If Tomorrow Doesn’t Come
Jen St. Jude
Published May 9, 2023
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If Tomorrow Doesn’t Come
WE ARE OKAY meets THEY BOTH DIE AT THE END in this YA debut about queer first love and mental health at the end of the world-and the importance of saving yourself, no matter what tomorrow may hold.
Avery Byrne has secrets. She’s queer; she’s in love with her best friend, Cass; and she’s suffering from undiagnosed clinical depression. But on the morning Avery plans to jump into the river near her college campus, the world discovers there are only nine days left to an asteroid is headed for Earth, and no one can stop it.
Trying to spare her family and Cass additional pain, Avery does her best to make it through just nine more days. As time runs out and secrets slowly come to light, Avery would do anything to save the ones she loves. But most importantly, she learns to save herself. Speak her truth. Seek the support she needs. Find hope again in the tomorrows she has left.
IF TOMORROW DOESN’T COME is a celebration of queer love, a gripping speculative narrative, and an urgent, conversation-starting book about depression, mental health, and shame.
One of the things I’m learning about the way I manage reviews is that it doesn’t allow me to be a mood reader as often as I’d like. Lots of times, I don’t think it matters, because I have pretty broad interests. Books like this, though, which touch on deeply painful issues like depression and, you know, the literal end of the world, would probably be better suited to a mood read experience.
That said, I liked a lot of things about this book even with its heavy topics. Much of the story is told in two timelines, which gives us a chance to see Avery’s backstory play out in real time. We get to experience her plunge into depression and loneliness. We are with her as she realizes she’s in love with her best friend. Getting to experience those moments with her firsthand means that as we zip back to the present, a scant few days before an asteroid will destroy life on earth, the relationships with her family and with her best friend Cass feel fraught and raw, as if those other memories just happened. I thought that was a smart way to tell the story and give the relationships and history a centerstage feeling without letting the whole end-of-the-world element upstage everything.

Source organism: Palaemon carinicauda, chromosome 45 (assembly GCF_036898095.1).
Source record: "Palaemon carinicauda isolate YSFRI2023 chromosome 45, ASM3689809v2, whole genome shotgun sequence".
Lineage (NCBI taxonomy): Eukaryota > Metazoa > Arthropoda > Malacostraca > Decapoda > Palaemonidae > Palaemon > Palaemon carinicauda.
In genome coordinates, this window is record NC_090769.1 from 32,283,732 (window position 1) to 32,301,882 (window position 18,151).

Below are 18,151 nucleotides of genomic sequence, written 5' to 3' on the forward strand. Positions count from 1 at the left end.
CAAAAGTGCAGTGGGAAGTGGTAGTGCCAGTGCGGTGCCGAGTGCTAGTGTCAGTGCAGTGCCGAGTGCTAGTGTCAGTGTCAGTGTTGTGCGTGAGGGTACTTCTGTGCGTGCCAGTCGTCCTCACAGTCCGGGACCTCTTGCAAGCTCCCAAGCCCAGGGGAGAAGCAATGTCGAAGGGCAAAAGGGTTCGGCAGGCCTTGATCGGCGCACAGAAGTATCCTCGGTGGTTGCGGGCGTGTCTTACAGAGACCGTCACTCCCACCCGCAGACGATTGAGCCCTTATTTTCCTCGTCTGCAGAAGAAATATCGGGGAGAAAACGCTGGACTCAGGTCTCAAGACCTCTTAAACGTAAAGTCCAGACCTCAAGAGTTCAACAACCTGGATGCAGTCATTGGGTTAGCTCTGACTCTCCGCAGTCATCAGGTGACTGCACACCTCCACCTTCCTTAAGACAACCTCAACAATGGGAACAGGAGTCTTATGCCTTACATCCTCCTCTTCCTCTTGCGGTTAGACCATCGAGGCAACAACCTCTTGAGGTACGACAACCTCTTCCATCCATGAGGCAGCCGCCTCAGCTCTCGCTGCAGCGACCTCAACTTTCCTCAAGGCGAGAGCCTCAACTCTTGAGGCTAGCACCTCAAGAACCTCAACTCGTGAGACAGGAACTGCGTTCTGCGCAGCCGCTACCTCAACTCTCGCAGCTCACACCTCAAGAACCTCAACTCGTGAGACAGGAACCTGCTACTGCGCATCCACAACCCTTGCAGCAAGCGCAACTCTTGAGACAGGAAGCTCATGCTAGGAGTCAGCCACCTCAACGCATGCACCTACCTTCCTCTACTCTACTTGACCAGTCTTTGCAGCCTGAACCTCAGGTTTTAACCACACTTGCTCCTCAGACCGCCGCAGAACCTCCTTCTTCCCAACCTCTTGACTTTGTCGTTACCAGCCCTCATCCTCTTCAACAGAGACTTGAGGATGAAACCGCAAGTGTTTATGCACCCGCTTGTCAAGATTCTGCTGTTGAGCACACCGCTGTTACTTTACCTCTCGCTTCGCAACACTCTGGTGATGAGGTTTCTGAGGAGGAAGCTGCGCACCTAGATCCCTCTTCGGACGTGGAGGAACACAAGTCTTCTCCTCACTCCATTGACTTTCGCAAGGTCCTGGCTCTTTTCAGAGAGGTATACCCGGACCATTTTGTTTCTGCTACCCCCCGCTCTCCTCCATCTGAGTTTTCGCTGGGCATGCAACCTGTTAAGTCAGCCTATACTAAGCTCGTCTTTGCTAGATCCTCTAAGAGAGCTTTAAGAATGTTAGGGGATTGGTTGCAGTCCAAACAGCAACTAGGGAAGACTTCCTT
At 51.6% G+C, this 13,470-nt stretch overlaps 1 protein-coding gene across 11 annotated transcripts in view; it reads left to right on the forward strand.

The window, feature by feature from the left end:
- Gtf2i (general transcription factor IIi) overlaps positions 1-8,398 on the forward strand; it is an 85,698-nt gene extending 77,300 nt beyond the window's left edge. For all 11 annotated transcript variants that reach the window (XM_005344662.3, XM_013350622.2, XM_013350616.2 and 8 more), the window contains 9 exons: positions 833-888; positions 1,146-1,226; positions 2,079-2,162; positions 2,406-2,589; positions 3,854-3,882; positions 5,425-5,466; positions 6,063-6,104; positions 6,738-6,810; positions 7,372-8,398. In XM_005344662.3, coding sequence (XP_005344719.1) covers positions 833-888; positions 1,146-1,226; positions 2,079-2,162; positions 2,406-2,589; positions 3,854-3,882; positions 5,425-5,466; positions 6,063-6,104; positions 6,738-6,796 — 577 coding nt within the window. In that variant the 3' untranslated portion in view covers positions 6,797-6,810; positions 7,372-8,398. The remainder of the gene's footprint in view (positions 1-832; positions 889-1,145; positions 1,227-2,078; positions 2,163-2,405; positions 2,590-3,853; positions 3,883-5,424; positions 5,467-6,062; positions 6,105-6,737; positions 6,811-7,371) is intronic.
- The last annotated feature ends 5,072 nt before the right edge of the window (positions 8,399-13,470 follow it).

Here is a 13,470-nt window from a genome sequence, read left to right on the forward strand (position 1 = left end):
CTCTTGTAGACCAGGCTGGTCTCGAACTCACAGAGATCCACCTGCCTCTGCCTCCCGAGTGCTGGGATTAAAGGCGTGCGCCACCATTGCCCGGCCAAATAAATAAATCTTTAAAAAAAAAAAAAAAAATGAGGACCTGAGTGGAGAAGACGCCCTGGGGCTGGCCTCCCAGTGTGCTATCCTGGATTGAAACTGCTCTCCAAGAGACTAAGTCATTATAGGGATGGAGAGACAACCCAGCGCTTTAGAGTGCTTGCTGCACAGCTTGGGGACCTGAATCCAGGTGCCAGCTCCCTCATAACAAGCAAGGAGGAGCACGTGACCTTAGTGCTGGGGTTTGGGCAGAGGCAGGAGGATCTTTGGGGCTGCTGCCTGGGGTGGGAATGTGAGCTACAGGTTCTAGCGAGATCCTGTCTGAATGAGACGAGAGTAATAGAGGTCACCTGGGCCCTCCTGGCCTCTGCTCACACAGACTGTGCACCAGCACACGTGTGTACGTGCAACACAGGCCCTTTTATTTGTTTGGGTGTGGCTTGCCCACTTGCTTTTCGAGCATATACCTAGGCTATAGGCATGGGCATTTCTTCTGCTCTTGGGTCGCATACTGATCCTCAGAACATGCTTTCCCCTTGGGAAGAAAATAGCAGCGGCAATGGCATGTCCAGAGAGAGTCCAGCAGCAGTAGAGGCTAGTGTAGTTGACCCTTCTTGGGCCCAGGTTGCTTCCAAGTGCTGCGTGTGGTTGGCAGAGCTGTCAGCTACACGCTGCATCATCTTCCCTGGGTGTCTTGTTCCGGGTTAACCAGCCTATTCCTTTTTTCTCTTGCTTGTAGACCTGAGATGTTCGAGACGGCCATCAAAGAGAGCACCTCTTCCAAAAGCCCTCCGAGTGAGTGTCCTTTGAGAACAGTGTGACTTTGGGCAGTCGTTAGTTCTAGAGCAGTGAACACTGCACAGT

Avery’s brother and his family? His wife and their three year old son? OMG. They absolutely wrecked me. I mean, completely demolished. I loved them even though thinking about parenting a small child in a moment like that is heartbreaking and terrifying.
On the whole? I think in concept, this book reminds me a little bit of THIS IS NOT A TEST by Courtney Summers because that’s also about a girl who is suicidal and faced with the potential end of the world, in this case a zombie apocalypse. The emotional depth of the story really moved me, and the relationships between characters and moments showing the beauty of life and humanity made this a lovely read.
Recommended for Ages 14 up.
Avery has undiagnosed clinical depression and is suicidal. She’s also in love with a girl. Cass is a lesbian and biracial. She’s Mexican American and Indian American. A minor character is a Muslim.
Profanity/Crude Language Content
Extreme profanity used somewhat frequently.
Kissing between two girls. Sex between two girls.
Avery is raised Catholic. She prays and volunteers with the church and has a pretty deep guilt complex over things. She’s been raised to believe that being gay is a sin. A priest tells her this and also that suicide is the greatest sin. (Super yuck.) She later tells the priest this is harmful and not to do this to anyone else. A family member also publicly affirms her in front of the church.
In the opening scene, Avery is on the brink of killing herself. There are rumors of shootings, riots, and other violence once news spreads of the asteroid heading toward earth. Two men with guns tie up a couple and steal their stuff. A man with a gun and another man threaten and chase two girls.
Teens drink alcohol. References to smoking pot.
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